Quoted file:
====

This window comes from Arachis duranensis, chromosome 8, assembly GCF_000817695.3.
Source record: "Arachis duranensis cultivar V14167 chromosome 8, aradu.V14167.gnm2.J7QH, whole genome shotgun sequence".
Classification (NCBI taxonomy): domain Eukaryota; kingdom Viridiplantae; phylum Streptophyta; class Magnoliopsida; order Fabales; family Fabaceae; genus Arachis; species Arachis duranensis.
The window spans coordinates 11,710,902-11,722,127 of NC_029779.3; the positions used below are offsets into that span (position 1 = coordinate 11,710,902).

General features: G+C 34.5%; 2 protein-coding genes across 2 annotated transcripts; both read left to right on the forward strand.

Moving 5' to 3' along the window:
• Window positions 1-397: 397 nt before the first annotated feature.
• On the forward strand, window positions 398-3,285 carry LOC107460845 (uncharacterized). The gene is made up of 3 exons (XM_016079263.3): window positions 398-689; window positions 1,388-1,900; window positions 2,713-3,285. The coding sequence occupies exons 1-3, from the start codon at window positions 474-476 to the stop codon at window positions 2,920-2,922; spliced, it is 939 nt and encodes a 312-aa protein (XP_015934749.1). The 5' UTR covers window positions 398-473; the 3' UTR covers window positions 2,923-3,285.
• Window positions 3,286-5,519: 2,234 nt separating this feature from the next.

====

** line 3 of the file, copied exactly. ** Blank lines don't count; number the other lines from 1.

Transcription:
Classification (NCBI taxonomy): domain Eukaryota; kingdom Viridiplantae; phylum Streptophyta; class Magnoliopsida; order Fabales; family Fabaceae; genus Arachis; species Arachis duranensis.